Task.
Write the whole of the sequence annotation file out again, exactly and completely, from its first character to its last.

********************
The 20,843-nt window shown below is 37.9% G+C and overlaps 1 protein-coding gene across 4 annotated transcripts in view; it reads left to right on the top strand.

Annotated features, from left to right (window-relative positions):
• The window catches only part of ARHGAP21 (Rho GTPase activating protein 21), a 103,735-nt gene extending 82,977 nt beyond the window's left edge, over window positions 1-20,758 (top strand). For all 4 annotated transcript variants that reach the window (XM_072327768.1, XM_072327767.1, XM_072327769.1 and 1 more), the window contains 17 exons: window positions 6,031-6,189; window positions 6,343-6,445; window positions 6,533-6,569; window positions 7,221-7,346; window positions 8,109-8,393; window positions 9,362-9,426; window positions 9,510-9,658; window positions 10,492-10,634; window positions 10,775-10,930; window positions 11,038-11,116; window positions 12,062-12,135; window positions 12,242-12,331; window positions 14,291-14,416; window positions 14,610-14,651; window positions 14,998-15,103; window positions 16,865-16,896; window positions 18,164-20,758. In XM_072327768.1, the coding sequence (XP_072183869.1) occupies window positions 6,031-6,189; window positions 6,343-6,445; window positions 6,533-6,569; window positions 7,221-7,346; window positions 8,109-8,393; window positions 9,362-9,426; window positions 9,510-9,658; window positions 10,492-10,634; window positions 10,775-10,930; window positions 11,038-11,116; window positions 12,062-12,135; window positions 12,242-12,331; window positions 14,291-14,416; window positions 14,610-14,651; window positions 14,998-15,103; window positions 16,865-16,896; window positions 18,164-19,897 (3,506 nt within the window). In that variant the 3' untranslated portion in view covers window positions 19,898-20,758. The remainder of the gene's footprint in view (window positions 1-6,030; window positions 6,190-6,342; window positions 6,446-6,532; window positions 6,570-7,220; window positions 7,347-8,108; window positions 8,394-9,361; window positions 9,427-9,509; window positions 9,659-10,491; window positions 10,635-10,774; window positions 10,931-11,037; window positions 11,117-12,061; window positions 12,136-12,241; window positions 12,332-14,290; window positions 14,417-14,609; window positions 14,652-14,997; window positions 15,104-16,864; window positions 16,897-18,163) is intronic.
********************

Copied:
The 20,843-nt window shown below is 37.9% G+C and overlaps 1 protein-coding gene across 4 annotated transcripts in view; it reads left to right on the top strand.

Annotated features, from left to right (window-relative positions):
• The window catches only part of ARHGAP21 (Rho GTPase activating protein 21), a 103,735-nt gene extending 82,977 nt beyond the window's left edge, over window positions 1-20,758 (top strand). For all 4 annotated transcript variants that reach the window (XM_072327768.1, XM_072327767.1, XM_072327769.1 and 1 more), the window contains 17 exons: window positions 6,031-6,189; window positions 6,343-6,445; window positions 6,533-6,569; window positions 7,221-7,346; window positions 8,109-8,393; window positions 9,362-9,426; window positions 9,510-9,658; window positions 10,492-10,634; window positions 10,775-10,930; window positions 11,038-11,116; window positions 12,062-12,135; window positions 12,242-12,331; window positions 14,291-14,416; window positions 14,610-14,651; window positions 14,998-15,103; window positions 16,865-16,896; window positions 18,164-20,758. In XM_072327768.1, the coding sequence (XP_072183869.1) occupies window positions 6,031-6,189; window positions 6,343-6,445; window positions 6,533-6,569; window positions 7,221-7,346; window positions 8,109-8,393; window positions 9,362-9,426; window positions 9,510-9,658; window positions 10,492-10,634; window positions 10,775-10,930; window positions 11,038-11,116; window positions 12,062-12,135; window positions 12,242-12,331; window positions 14,291-14,416; window positions 14,610-14,651; window positions 14,998-15,103; window positions 16,865-16,896; window positions 18,164-19,897 (3,506 nt within the window). In that variant the 3' untranslated portion in view covers window positions 19,898-20,758. The remainder of the gene's footprint in view (window positions 1-6,030; window positions 6,190-6,342; window positions 6,446-6,532; window positions 6,570-7,220; window positions 7,347-8,108; window positions 8,394-9,361; window positions 9,427-9,509; window positions 9,659-10,491; window positions 10,635-10,774; window positions 10,931-11,037; window positions 11,117-12,061; window positions 12,136-12,241; window positions 12,332-14,290; window positions 14,417-14,609; window positions 14,652-14,997; window positions 15,104-16,864; window positions 16,897-18,163) is intronic.